The AR capability of Xiaomi Smart Glasses, as conceptualised here, is basic, but it looks like a highly achievable form that could prove useful
➨ Xiaomi Smart Glasses has been unveiled–and AR is front and centre
➨ Xiaomi says the glasses combine an imaging system and sensors into a subtle, ordinary design through MicroLED optical waveguide technology
➨ The smart glasses are able to display messages and notifications, make calls, navigate, capture photos, and translate text
Xiaomi, the multinational consumer electronics company headquartered in China, has unveiled a concept for its own smart glasses that promises basic augmented reality (AR) functionality.
Xiaomi Smart Glasses is very much a concept at this stage, with no release date or pricing confirmed. The company has revealed a number of specifications it is aiming for, however, and it is difficult not to assume that the announcement has been made in direct response to the launch of Ray-Ban Stories last week.
Rather disappointingly, those smart glasses—from EssilorLuxottica and Facebook—offer no AR capabilities.
In contrast, Xiaomi’s smart glasses have AR front and centre, although the company is careful not to use the term anywhere in its announcement, perhaps holding off until the product is fully ready.
Xiaomi says the glasses combine an imaging system and sensors into a subtle, ordinary design through MicroLED optical waveguide technology.
This technology means the smart glasses are able to display messages and notifications, make calls, navigate, capture photos, and translate text. Check out the video below (the green colour scheme used throughout reminds us of The Matrix—probably also no accident, with the fourth movie’s trailer released recently).
‘Optical waveguide technology significantly reduces device size and weight;
Xiaomi goes into great detail in the announcement to explain how it has accomplished this feat.
The smart glasses adopt MicroLED imaging technology “to lower the design space needed in structural design, as well as the overall weight of the device”, according to Xiaomi.
MicroLED is “the most optimal choice” to fit the imaging system seamlessly into the frames, because pixels are individually lit like OLEDs, but have a higher pixel density, longer lifespan, and a simpler structure.
“This allows for a more compact display, as well as easier screen integration,” Xiaomi explains.
With a display chip measuring 2.4mm x 2.02mm—or “roughly the size of a grain of rice”—and individual pixels sized at 4μm, the display fits within the frames of the glasses. Xiaomi has also opted for a monochrome display solution that is capable of reaching a peak brightness of 2 million nits.
Xiaomi continues: “By adopting optical waveguide technology which refracts lights at 180°, the MicroLED display accurately transmits light beams to the human eye through the microscopic grating structure of the optical waveguide lens.”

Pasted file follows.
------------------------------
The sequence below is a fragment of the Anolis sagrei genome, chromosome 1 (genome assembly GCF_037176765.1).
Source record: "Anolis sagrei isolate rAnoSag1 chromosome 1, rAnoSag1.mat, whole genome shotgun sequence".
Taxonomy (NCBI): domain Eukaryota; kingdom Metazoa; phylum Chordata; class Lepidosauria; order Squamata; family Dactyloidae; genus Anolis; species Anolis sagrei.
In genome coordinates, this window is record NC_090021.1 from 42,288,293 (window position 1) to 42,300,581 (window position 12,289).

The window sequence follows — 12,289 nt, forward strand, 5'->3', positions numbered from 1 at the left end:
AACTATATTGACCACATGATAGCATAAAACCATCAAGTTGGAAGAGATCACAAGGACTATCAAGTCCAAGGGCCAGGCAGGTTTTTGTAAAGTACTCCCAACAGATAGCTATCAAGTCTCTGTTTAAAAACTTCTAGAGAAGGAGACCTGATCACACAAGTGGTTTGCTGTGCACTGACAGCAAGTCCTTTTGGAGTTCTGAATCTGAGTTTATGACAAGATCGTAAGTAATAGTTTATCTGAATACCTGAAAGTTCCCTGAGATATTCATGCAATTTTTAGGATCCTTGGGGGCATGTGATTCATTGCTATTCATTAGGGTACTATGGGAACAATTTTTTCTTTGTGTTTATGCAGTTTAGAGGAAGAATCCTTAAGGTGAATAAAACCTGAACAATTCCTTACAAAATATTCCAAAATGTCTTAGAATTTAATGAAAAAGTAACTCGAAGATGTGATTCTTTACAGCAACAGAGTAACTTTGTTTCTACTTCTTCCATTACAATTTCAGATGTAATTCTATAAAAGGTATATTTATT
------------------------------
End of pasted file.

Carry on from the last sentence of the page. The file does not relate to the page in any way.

“The grating structure etched onto the inner surface of the lens allows light to be refracted in a unique way, directing it safely into the human eye. The refraction process involves bouncing light beams countless times, allowing the human eye to see a complete image, and greatly increasing usability while wearing. All this is done inside a single lens, instead of using complicated multiple lens systems, mirrors, or half mirrors as some other products do.”
“Optical waveguide technology significantly reduces device size and weight, and therefore allows smart glasses to approach the form factor of traditional glasses.”
Indeed, all of this means Xiaomi could achieve a weight of 51g for the smart glasses. Ray-Ban Stories weigh 5g more than a standard pair of Wayfarer glasses—so it will be interesting to discover how the two compare.
With the technology in place and form factor finalised, Xiaomi settled on basic notification, call display, navigation, taking photos, teleprompter, and real-time text and photo translations as the central functions of the smart glasses.
“[Xiaomi Smart Glasses] is not just a ‘second screen’ for your smartphone, but instead functions as a new smart terminal with independent operating capability,” the company explains, underlining the difference between this wearable and Ray-Ban Stories.
The AR capability, as conceptualised here, is basic, but it looks like a highly achievable form that could prove useful.
And Xiaomi wants these smart glasses to be very useful. They will utilise XiaoAi AI Assistant to push the most relevant information and lay it over the wearer’s eyes. For notifications, for example, the smart glasses will select and push the most important messages, such as smart home alarms, urgent information from office apps, and messages from key contacts.
Most impressive—if Xiaomi can pull them off—are navigation and translation. For the former, Xiaomi Smart Glasses can present roads and maps, via the displays, in real time.
Similarly, the 5MP camera on the front of the glasses can take photos and translate text in them. And with the help of the built-in microphone and a proprietary translating algorithm, the smart glasses are capable of transcribing audio into text with translations in real time.